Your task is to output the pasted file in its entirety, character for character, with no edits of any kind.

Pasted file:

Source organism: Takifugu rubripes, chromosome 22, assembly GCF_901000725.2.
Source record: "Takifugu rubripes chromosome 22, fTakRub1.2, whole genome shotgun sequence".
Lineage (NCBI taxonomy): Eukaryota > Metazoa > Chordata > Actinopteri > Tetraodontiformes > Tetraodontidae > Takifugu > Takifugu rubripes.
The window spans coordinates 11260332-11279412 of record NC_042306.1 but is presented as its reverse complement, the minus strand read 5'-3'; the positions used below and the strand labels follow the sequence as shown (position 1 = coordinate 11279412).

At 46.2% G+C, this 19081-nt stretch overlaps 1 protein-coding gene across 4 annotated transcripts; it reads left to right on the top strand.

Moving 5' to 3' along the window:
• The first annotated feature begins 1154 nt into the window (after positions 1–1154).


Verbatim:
Source organism: Takifugu rubripes, chromosome 22, assembly GCF_901000725.2.
Source record: "Takifugu rubripes chromosome 22, fTakRub1.2, whole genome shotgun sequence".
Lineage (NCBI taxonomy): Eukaryota > Metazoa > Chordata > Actinopteri > Tetraodontiformes > Tetraodontidae > Takifugu > Takifugu rubripes.
The window spans coordinates 11260332-11279412 of record NC_042306.1 but is presented as its reverse complement, the minus strand read 5'-3'; the positions used below and the strand labels follow the sequence as shown (position 1 = coordinate 11279412).

At 46.2% G+C, this 19081-nt stretch overlaps 1 protein-coding gene across 4 annotated transcripts; it reads left to right on the top strand.

Moving 5' to 3' along the window:
• The first annotated feature begins 1154 nt into the window (after positions 1–1154).